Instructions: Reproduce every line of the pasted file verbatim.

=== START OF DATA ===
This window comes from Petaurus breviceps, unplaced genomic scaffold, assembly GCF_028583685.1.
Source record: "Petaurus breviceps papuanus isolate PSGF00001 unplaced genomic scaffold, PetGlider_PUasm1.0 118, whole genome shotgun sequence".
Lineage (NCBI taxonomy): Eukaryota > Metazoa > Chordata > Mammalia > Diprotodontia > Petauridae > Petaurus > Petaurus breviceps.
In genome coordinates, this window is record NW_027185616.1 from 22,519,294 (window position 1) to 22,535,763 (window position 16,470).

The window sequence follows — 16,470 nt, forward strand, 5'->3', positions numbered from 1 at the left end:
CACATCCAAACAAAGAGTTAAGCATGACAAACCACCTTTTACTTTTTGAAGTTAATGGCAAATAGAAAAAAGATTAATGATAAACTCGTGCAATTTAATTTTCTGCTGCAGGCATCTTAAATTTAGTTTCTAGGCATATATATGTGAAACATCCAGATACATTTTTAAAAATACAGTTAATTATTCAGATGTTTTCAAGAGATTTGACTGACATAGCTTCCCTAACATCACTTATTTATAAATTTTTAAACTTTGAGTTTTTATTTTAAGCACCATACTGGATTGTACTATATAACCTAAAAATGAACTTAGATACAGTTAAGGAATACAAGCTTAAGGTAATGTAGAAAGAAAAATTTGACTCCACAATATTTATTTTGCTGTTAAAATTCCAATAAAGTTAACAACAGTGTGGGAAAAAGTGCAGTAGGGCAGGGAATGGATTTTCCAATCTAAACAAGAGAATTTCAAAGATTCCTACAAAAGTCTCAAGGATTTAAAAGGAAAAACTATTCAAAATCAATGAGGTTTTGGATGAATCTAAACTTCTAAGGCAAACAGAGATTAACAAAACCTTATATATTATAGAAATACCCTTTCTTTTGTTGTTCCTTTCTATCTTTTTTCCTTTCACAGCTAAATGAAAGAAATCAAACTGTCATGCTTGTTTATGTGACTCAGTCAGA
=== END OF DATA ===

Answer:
This window comes from Petaurus breviceps, unplaced genomic scaffold, assembly GCF_028583685.1.
Source record: "Petaurus breviceps papuanus isolate PSGF00001 unplaced genomic scaffold, PetGlider_PUasm1.0 118, whole genome shotgun sequence".
Lineage (NCBI taxonomy): Eukaryota > Metazoa > Chordata > Mammalia > Diprotodontia > Petauridae > Petaurus > Petaurus breviceps.
In genome coordinates, this window is record NW_027185616.1 from 22,519,294 (window position 1) to 22,535,763 (window position 16,470).

The window sequence follows — 16,470 nt, forward strand, 5'->3', positions numbered from 1 at the left end:
CACATCCAAACAAAGAGTTAAGCATGACAAACCACCTTTTACTTTTTGAAGTTAATGGCAAATAGAAAAAAGATTAATGATAAACTCGTGCAATTTAATTTTCTGCTGCAGGCATCTTAAATTTAGTTTCTAGGCATATATATGTGAAACATCCAGATACATTTTTAAAAATACAGTTAATTATTCAGATGTTTTCAAGAGATTTGACTGACATAGCTTCCCTAACATCACTTATTTATAAATTTTTAAACTTTGAGTTTTTATTTTAAGCACCATACTGGATTGTACTATATAACCTAAAAATGAACTTAGATACAGTTAAGGAATACAAGCTTAAGGTAATGTAGAAAGAAAAATTTGACTCCACAATATTTATTTTGCTGTTAAAATTCCAATAAAGTTAACAACAGTGTGGGAAAAAGTGCAGTAGGGCAGGGAATGGATTTTCCAATCTAAACAAGAGAATTTCAAAGATTCCTACAAAAGTCTCAAGGATTTAAAAGGAAAAACTATTCAAAATCAATGAGGTTTTGGATGAATCTAAACTTCTAAGGCAAACAGAGATTAACAAAACCTTATATATTATAGAAATACCCTTTCTTTTGTTGTTCCTTTCTATCTTTTTTCCTTTCACAGCTAAATGAAAGAAATCAAACTGTCATGCTTGTTTATGTGACTCAGTCAGA